“You only learn who has been swimming naked when the tide goes out…” ~ Warren Buffett
Beijing’s de-leveraging campaign, to set the economy on a sustainable path, is starting to expose some of the excesses in financial markets.
Local governments owe some 49 trillion yuan (about $7 trillion or 50% of China’s GDP) in off-balance-sheet debt through local government finance vehicles (LGFVs). LGFVs generate no income themselves and are reliant on revenue flows from the city government to service the debt. Local governments in the past generated substantial revenue through land sales but dwindling sales make debt servicing a challenge. Many LGFVs are experiencing cash flow problems and have resorted to borrowing in shadow finance markets to meet their commitments. Interest rates are close to 10% and will simply accelerate the inevitable implosion.
This map from Rhodium highlights the most severely affected LGFVs, where debt in some cases exceeds 30 times local government revenues:
China’s Ministry of Finance (MOF) is attempting to keep a lid on the problem, offering long-term low interest loans from China Development Bank to repay shadow financing. Zhenjiang, an eastern city of Jiangsu province was one of the first beneficiaries, in March 2019. But debt substitution merely prolongs the crisis unless the city can sell off marketable assets to repay debt. Marketable assets which are, in many cases, proving hard to find.
This detailed report from Rhodium examines the problem.
State-owned Enterprises (SOEs)
We are also witnessing a $1.25 billion default by local government-owned Tewoo Group:
“China’s Tewoo Group has forced investors to take losses on a US dollar bond, marking the largest failure to repay dollar debt by a state-owned company in two decades….The commodities trader, which is wholly owned by the city government of Tianjin, completed an exchange offer this week that made investors take significant discounts on their holdings in the company’s debt.”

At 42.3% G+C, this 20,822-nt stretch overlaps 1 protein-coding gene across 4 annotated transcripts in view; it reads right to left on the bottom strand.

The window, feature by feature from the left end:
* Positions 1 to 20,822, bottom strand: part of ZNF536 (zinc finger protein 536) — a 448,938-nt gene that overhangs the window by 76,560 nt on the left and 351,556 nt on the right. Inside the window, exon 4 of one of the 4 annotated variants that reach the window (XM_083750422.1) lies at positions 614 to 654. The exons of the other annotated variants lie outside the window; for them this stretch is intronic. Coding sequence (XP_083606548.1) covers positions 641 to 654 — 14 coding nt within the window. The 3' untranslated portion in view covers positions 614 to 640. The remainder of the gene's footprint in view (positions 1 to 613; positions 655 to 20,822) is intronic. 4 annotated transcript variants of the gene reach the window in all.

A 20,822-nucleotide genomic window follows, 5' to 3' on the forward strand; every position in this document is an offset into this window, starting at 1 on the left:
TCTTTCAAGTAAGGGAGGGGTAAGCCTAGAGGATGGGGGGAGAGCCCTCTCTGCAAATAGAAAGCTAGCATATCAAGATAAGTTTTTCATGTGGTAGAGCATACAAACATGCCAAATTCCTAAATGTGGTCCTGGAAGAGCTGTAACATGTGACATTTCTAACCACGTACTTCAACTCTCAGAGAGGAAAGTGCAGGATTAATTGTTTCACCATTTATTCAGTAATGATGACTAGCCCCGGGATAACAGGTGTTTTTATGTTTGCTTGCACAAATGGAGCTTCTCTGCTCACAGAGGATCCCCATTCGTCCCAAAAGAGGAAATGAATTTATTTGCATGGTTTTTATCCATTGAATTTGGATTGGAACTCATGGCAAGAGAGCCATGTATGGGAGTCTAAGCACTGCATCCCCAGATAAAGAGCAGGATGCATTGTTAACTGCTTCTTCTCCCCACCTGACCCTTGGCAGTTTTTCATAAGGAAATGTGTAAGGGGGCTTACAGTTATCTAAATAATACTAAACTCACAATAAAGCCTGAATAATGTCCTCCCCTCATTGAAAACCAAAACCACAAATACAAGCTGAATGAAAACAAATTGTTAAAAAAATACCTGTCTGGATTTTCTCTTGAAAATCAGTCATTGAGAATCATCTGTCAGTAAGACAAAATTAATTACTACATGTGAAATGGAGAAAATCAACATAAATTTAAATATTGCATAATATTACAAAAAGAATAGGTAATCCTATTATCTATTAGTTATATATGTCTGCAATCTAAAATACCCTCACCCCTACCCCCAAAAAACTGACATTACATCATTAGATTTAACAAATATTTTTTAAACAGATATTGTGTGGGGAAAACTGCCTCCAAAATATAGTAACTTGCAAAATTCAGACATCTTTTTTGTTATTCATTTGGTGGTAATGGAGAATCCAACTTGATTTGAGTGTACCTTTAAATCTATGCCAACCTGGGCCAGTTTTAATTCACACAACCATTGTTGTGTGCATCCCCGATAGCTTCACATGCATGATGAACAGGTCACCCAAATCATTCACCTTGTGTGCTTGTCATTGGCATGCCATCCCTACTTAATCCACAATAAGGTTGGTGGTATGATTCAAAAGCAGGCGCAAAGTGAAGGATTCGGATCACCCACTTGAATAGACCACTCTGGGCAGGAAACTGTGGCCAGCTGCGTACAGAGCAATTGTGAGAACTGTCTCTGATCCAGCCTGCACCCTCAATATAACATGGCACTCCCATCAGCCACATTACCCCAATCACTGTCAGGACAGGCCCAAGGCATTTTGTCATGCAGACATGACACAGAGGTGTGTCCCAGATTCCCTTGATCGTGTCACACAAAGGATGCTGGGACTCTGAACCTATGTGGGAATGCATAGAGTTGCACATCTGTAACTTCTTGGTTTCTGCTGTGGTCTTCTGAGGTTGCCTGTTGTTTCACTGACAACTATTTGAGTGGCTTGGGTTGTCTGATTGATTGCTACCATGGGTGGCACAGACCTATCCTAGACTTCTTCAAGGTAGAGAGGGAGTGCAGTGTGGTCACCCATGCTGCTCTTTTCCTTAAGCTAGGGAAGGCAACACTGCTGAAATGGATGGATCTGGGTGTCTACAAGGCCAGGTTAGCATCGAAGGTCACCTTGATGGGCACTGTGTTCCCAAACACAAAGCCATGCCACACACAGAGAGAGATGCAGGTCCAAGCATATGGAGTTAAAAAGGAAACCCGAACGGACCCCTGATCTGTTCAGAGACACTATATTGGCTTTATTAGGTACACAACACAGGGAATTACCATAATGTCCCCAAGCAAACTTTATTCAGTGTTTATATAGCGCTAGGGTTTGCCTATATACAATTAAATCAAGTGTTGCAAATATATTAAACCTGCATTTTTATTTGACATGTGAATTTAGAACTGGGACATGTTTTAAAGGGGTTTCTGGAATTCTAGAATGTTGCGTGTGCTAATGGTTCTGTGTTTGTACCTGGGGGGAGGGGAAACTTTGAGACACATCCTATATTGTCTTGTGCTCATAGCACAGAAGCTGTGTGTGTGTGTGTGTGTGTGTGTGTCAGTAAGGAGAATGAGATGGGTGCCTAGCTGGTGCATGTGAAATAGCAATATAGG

“The offer was ‘tantamount to a default’, S&P Global Ratings said on Thursday.” ~ FT.com
Based out of Tianjin, Tewoo is a bulk trader of commodities such as metals (ferrous & nonferrous), energy, minerals and chemicals….
In 2017, it had a turnover of $66.6 billion with profits of $122 million and was ranked 129th in the Fortune Global 500 list & 28th in the Chinese enterprises list. The company employs more than 19,000 professionals and has operations across the US, Germany, Japan and Singapore.
Tewoo’s financial challenges are closely linked to Bohai Steel Group, a business associate which has filed for liquidation due to high leverage. Bohai’s bankruptcy in 2018 triggered systemic risk in Tianjin’s financial market and Tewoo has been facing serious liquidity challenges in recent months. ~ MoneyControl
Many small and medium-sized banks are overly reliant on wholesale markets for funding and tightening credit has left them high and dry.
Barclays Research highlighted a number of banks that had failed to submit their 2018 annual reports on time (source Zero Hedge/Macrobusiness):
- Baoshang Bank underwent a state takeover in May.
- Bank of Jinzhou was taken over by state-owned strategic investors in July.
- Heng Feng Bank was taken over by China’s sovereign wealth fund in August.
- Troubled Anbang Insurance Group is selling a 35% stake in Chengdu Rural Commercial Bank to “an investment firm owned by the southwestern city of Chengdu.” (Caixin)
While, according to Caixin:
“China’s Hengfeng Bank will raise 100 billion yuan ($14.21 billion) through a private placement to a group of state and foreign investors…..The troubled Shandong-based lender will issue 100 billion shares, Hengfeng said Wednesday in a statement.”
Foreign investment is simply window-dressing, with Singapore’s United Overseas Bank subscribing for 4% of the new issue. Probably with a “put” on the other state-owned purchasers.
“The bailouts for China’s troubled small banks roll on……China’s sneaky system-wide bank bailout is well underway.” ~ Trivium China
Efforts by Beijing to curb exponential debt growth are praiseworthy, but are likely to come at a substantial cost. Expect GDP growth to slow and gradual “Japanification” as the state attempts to avoid hard choices, supporting the continued existence of “zombie” companies ……and sclerosis of the Chinese economy.